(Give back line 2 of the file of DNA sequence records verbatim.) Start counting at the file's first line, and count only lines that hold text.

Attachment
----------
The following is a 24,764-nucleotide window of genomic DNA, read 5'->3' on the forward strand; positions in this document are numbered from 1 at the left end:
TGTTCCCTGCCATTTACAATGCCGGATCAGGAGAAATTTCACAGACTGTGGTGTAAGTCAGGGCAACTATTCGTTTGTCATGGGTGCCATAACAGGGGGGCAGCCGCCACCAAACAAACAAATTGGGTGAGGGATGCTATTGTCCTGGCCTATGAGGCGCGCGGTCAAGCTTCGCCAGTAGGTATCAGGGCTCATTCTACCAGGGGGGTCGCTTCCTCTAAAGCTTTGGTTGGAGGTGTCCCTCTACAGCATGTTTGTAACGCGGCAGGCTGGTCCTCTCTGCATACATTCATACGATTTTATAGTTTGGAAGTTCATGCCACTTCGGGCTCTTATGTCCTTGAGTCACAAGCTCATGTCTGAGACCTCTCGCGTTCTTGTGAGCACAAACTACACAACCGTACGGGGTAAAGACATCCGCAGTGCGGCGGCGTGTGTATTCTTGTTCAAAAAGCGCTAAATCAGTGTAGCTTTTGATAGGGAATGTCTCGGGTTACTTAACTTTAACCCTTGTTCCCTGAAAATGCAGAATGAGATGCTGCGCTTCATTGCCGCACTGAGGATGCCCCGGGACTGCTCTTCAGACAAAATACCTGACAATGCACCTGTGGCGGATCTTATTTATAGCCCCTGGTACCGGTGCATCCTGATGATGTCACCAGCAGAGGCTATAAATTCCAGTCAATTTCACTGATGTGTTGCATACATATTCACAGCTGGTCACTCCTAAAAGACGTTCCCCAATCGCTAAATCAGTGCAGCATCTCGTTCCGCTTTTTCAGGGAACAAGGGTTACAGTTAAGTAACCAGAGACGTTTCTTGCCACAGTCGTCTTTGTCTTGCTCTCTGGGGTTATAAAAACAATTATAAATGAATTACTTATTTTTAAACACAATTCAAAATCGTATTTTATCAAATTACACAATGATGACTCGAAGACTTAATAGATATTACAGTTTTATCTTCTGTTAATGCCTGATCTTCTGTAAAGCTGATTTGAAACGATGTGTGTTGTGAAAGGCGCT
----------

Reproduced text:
TGTTCCCTGCCATTTACAATGCCGGATCAGGAGAAATTTCACAGACTGTGGTGTAAGTCAGGGCAACTATTCGTTTGTCATGGGTGCCATAACAGGGGGGCAGCCGCCACCAAACAAACAAATTGGGTGAGGGATGCTATTGTCCTGGCCTATGAGGCGCGCGGTCAAGCTTCGCCAGTAGGTATCAGGGCTCATTCTACCAGGGGGGTCGCTTCCTCTAAAGCTTTGGTTGGAGGTGTCCCTCTACAGCATGTTTGTAACGCGGCAGGCTGGTCCTCTCTGCATACATTCATACGATTTTATAGTTTGGAAGTTCATGCCACTTCGGGCTCTTATGTCCTTGAGTCACAAGCTCATGTCTGAGACCTCTCGCGTTCTTGTGAGCACAAACTACACAACCGTACGGGGTAAAGACATCCGCAGTGCGGCGGCGTGTGTATTCTTGTTCAAAAAGCGCTAAATCAGTGTAGCTTTTGATAGGGAATGTCTCGGGTTACTTAACTTTAACCCTTGTTCCCTGAAAATGCAGAATGAGATGCTGCGCTTCATTGCCGCACTGAGGATGCCCCGGGACTGCTCTTCAGACAAAATACCTGACAATGCACCTGTGGCGGATCTTATTTATAGCCCCTGGTACCGGTGCATCCTGATGATGTCACCAGCAGAGGCTATAAATTCCAGTCAATTTCACTGATGTGTTGCATACATATTCACAGCTGGTCACTCCTAAAAGACGTTCCCCAATCGCTAAATCAGTGCAGCATCTCGTTCCGCTTTTTCAGGGAACAAGGGTTACAGTTAAGTAACCAGAGACGTTTCTTGCCACAGTCGTCTTTGTCTTGCTCTCTGGGGTTATAAAAACAATTATAAATGAATTACTTATTTTTAAACACAATTCAAAATCGTATTTTATCAAATTACACAATGATGACTCGAAGACTTAATAGATATTACAGTTTTATCTTCTGTTAATGCCTGATCTTCTGTAAAGCTGATTTGAAACGATGTGTGTTGTGAAAGGCGCT